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Thomas Wentworth Higginson, Massachusetts in the Army and Navy during the war of 1861-1865, vol. 2 13 13 Browse Search
Frederick H. Dyer, Compendium of the War of the Rebellion: Regimental Histories 9 9 Browse Search
The Daily Dispatch: January 28, 1862., [Electronic resource] 3 3 Browse Search
Rebellion Record: a Diary of American Events: Documents and Narratives, Volume 4. (ed. Frank Moore) 3 3 Browse Search
The Photographic History of The Civil War: in ten volumes, Thousands of Scenes Photographed 1861-65, with Text by many Special Authorities, Volume 10: The Armies and the Leaders. (ed. Francis Trevelyan Miller) 2 2 Browse Search
Elias Nason, McClellan's Own Story: the war for the union, the soldiers who fought it, the civilians who directed it, and his relations to them. 2 2 Browse Search
Col. O. M. Roberts, Confederate Military History, a library of Confederate States Military History: Volume 12.1, Alabama (ed. Clement Anselm Evans) 2 2 Browse Search
A Roster of General Officers , Heads of Departments, Senators, Representatives , Military Organizations, &c., &c., in Confederate Service during the War between the States. (ed. Charles C. Jones, Jr. Late Lieut. Colonel of Artillery, C. S. A.) 1 1 Browse Search
G. S. Hillard, Life and Campaigns of George B. McClellan, Major-General , U. S. Army 1 1 Browse Search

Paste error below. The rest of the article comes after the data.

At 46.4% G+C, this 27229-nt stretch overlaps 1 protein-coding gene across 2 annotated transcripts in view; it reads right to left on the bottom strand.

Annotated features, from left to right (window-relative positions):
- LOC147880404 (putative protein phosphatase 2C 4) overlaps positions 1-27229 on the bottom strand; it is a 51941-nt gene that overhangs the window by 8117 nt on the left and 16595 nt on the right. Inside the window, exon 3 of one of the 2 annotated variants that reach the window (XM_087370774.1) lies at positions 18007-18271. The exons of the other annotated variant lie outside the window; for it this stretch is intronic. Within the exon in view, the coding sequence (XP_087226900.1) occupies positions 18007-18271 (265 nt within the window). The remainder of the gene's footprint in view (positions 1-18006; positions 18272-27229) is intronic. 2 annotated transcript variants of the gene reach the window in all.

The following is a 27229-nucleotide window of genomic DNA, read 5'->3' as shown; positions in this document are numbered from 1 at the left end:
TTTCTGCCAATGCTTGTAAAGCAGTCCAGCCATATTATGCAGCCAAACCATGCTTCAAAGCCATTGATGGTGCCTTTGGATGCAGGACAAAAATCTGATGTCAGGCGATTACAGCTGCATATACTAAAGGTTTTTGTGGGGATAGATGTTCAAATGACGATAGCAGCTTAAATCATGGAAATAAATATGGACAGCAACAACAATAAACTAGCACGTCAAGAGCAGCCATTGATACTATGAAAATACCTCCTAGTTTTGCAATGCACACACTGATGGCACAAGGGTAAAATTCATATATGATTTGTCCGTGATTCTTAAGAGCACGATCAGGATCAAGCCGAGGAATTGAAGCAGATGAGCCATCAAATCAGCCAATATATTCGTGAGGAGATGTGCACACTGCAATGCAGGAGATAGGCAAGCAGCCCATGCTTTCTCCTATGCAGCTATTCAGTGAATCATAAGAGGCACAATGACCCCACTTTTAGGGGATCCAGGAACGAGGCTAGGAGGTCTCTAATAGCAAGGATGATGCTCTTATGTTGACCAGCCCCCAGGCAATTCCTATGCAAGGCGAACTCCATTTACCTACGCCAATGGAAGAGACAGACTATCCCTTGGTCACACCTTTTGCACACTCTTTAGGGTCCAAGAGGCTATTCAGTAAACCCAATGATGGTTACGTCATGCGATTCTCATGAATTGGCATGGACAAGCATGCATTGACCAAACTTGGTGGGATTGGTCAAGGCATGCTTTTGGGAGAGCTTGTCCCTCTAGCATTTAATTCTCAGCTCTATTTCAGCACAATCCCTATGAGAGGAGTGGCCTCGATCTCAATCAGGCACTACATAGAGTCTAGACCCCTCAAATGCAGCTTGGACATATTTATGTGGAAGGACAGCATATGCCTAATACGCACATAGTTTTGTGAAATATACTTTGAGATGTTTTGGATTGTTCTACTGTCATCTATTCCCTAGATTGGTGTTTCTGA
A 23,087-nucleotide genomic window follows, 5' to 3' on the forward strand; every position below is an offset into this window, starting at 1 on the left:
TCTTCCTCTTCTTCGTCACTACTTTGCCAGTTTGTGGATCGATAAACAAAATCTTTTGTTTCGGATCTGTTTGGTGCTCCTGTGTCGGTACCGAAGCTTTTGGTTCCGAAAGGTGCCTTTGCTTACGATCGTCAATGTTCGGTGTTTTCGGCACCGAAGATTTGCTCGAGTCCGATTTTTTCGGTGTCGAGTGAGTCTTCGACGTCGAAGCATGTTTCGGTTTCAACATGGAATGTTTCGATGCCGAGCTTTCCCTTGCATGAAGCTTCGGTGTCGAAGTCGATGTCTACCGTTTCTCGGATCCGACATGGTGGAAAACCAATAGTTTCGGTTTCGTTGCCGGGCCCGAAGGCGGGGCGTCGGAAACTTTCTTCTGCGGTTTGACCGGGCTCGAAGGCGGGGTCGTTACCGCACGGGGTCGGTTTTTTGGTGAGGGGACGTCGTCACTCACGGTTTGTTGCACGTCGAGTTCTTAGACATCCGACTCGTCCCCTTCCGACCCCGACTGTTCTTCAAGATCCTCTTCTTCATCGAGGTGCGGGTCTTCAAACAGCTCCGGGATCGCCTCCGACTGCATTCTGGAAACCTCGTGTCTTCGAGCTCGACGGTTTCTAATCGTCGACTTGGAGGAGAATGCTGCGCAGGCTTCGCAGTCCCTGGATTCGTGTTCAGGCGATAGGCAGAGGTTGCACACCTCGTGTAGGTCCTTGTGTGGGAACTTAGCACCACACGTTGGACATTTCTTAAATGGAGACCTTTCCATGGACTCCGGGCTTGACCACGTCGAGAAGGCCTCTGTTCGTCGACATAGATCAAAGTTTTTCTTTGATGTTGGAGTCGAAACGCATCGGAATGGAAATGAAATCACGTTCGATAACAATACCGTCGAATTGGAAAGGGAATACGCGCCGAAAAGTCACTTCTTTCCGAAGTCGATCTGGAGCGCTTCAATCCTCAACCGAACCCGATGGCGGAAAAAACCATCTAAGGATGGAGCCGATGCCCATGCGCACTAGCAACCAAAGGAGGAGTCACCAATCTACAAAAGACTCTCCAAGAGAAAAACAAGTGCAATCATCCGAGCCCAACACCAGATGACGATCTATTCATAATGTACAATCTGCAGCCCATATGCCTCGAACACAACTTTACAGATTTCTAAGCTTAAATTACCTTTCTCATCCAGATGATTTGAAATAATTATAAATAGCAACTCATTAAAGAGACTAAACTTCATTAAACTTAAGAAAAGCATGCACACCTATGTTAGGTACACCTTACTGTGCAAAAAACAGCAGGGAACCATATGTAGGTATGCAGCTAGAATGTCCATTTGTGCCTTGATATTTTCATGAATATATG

The Daily Dispatch: April 9, 1862., [Electronic resource] 1 1 Browse Search
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Browsing named entities in The Daily Dispatch: February 5, 1862., [Electronic resource]. You can also browse the collection for January 27th, 1862 AD or search for January 27th, 1862 AD in all documents.

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From Kentucky. Floyd and Buckner — the Unionists in Bowling Green--plenty of everything — Congressional election — Reviews, &c. [special correspondence of the Dispatch.] Russellville, Ky., Jan. 27, 1862. Russellville, situated in "a low, green valley," twenty-eight miles from Bowling Green, and two hundred and thirty miles from Memphis, by railway, is a town containing three thousand inhabitants, and noted as the place where the Provisional Government was put on its legs. For the present, it is the headquarters of Generals Lloyd and Buckner. There is a large army here, the tents being pitched for miles along the railroad, which touches the western part of the town. As in other localities where troops have been massed, there is a perfect squeeze here, all the available space in the hotels and private houses being fully appropriated. But notwithstanding the absence of comfort, one feels more at home in Russellville than in Bowling Green. In the latter, the peo<